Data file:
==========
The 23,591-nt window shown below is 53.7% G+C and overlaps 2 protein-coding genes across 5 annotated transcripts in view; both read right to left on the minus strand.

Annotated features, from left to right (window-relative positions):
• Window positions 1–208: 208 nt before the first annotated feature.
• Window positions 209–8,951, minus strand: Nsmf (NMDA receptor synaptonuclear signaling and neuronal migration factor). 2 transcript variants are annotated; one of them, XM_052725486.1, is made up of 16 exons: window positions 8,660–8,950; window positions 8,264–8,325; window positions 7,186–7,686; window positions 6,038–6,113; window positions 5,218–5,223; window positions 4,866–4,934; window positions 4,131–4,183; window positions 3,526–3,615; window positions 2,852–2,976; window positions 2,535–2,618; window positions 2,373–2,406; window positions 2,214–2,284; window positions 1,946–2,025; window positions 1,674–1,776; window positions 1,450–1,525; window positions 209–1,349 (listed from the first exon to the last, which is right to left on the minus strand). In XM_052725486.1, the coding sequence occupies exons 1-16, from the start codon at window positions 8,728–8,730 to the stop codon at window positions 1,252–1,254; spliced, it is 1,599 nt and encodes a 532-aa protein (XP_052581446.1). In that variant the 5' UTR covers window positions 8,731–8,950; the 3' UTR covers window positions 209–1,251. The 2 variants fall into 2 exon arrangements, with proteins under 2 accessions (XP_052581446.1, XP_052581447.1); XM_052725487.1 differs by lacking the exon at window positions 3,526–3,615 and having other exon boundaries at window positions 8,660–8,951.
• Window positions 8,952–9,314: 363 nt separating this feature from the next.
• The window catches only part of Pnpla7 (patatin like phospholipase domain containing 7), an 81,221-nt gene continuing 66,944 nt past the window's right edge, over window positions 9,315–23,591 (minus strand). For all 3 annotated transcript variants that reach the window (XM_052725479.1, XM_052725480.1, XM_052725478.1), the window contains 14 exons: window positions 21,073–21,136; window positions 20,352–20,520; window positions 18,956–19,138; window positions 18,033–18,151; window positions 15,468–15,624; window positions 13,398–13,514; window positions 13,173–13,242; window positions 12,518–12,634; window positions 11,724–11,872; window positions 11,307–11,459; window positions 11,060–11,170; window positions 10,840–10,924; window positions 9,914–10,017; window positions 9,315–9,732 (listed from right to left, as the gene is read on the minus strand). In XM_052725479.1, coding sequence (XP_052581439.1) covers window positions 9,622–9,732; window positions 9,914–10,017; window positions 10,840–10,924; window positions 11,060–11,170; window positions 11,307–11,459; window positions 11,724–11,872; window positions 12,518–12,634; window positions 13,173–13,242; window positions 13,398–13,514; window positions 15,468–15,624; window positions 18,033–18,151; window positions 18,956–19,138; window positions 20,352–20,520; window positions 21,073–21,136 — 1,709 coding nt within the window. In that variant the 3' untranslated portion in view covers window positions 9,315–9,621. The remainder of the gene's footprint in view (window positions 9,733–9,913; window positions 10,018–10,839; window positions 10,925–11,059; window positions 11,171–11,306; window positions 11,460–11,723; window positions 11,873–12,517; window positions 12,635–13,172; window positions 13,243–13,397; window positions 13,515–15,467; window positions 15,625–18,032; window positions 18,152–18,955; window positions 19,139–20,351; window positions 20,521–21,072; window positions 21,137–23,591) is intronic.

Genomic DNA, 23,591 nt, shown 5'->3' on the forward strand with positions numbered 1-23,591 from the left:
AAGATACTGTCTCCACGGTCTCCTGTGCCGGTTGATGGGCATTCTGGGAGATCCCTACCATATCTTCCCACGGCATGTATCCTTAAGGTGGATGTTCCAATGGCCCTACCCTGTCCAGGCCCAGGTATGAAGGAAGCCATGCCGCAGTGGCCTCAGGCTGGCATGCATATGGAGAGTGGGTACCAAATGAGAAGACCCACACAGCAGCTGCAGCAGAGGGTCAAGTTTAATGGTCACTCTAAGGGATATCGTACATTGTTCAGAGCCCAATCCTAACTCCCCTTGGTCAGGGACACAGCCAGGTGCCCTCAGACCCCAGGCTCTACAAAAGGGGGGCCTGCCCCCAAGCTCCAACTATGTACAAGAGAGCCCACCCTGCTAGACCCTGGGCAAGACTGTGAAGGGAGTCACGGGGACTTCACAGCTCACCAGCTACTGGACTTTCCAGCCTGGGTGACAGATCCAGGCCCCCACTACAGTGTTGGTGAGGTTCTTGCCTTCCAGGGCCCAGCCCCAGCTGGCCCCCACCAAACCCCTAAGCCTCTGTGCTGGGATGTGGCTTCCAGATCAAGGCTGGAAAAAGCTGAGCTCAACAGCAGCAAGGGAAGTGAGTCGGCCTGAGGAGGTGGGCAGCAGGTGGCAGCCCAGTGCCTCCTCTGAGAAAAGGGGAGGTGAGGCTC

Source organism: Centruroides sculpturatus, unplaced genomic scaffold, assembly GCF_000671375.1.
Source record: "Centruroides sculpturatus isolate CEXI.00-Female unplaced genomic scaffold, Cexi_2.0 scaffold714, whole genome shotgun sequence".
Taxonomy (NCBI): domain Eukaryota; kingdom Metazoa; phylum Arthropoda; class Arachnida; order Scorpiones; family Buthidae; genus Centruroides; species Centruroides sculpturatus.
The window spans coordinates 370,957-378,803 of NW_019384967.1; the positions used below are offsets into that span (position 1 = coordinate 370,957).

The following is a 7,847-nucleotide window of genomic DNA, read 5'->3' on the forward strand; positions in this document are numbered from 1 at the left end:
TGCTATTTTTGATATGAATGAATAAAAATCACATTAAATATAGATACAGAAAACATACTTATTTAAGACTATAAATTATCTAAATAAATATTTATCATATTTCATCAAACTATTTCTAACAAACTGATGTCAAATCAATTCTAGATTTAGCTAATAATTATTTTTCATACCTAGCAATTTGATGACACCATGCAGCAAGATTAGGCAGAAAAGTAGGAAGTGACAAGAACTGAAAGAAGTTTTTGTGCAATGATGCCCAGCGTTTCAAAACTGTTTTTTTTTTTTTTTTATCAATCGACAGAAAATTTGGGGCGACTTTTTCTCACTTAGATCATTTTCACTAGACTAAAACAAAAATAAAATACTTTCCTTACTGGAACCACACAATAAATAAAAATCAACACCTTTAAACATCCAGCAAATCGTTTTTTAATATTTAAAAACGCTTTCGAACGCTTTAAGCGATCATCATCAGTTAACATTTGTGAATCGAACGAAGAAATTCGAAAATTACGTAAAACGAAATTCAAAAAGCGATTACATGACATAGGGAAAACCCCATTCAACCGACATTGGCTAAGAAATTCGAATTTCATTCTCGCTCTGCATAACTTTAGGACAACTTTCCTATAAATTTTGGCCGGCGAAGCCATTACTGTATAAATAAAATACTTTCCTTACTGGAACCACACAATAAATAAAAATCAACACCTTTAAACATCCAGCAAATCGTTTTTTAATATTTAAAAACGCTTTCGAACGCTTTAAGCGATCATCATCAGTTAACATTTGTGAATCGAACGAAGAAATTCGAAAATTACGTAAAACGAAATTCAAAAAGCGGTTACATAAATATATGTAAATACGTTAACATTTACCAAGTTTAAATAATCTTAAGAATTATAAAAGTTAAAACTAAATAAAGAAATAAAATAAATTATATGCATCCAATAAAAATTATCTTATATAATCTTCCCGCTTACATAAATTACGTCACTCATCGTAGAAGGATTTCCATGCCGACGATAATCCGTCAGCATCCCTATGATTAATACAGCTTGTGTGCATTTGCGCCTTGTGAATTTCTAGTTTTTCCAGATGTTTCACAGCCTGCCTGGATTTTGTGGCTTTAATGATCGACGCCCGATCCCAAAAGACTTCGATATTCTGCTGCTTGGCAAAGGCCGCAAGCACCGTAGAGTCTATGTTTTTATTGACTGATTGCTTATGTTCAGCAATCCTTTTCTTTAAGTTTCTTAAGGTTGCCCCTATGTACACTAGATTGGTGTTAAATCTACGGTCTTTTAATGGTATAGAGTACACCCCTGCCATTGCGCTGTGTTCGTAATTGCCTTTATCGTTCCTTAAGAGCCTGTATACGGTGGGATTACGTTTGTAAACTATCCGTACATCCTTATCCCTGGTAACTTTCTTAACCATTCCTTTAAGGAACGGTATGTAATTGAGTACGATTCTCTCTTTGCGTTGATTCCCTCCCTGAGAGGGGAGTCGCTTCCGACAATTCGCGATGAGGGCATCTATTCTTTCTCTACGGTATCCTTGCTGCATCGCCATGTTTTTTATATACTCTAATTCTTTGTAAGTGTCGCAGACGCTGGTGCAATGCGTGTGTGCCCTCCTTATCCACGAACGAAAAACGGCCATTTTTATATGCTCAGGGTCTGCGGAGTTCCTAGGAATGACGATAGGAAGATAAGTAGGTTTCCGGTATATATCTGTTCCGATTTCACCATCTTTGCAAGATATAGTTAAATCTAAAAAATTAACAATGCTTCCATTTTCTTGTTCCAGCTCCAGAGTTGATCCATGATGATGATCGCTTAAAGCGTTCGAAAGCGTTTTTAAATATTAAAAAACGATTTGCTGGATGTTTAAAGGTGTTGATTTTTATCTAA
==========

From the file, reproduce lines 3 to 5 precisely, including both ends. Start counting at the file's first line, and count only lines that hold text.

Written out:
• Window positions 1–208: 208 nt before the first annotated feature.
• Window positions 209–8,951, minus strand: Nsmf (NMDA receptor synaptonuclear signaling and neuronal migration factor). 2 transcript variants are annotated; one of them, XM_052725486.1, is made up of 16 exons: window positions 8,660–8,950; window positions 8,264–8,325; window positions 7,186–7,686; window positions 6,038–6,113; window positions 5,218–5,223; window positions 4,866–4,934; window positions 4,131–4,183; window positions 3,526–3,615; window positions 2,852–2,976; window positions 2,535–2,618; window positions 2,373–2,406; window positions 2,214–2,284; window positions 1,946–2,025; window positions 1,674–1,776; window positions 1,450–1,525; window positions 209–1,349 (listed from the first exon to the last, which is right to left on the minus strand). In XM_052725486.1, the coding sequence occupies exons 1-16, from the start codon at window positions 8,728–8,730 to the stop codon at window positions 1,252–1,254; spliced, it is 1,599 nt and encodes a 532-aa protein (XP_052581446.1). In that variant the 5' UTR covers window positions 8,731–8,950; the 3' UTR covers window positions 209–1,251. The 2 variants fall into 2 exon arrangements, with proteins under 2 accessions (XP_052581446.1, XP_052581447.1); XM_052725487.1 differs by lacking the exon at window positions 3,526–3,615 and having other exon boundaries at window positions 8,660–8,951.
• Window positions 8,952–9,314: 363 nt separating this feature from the next.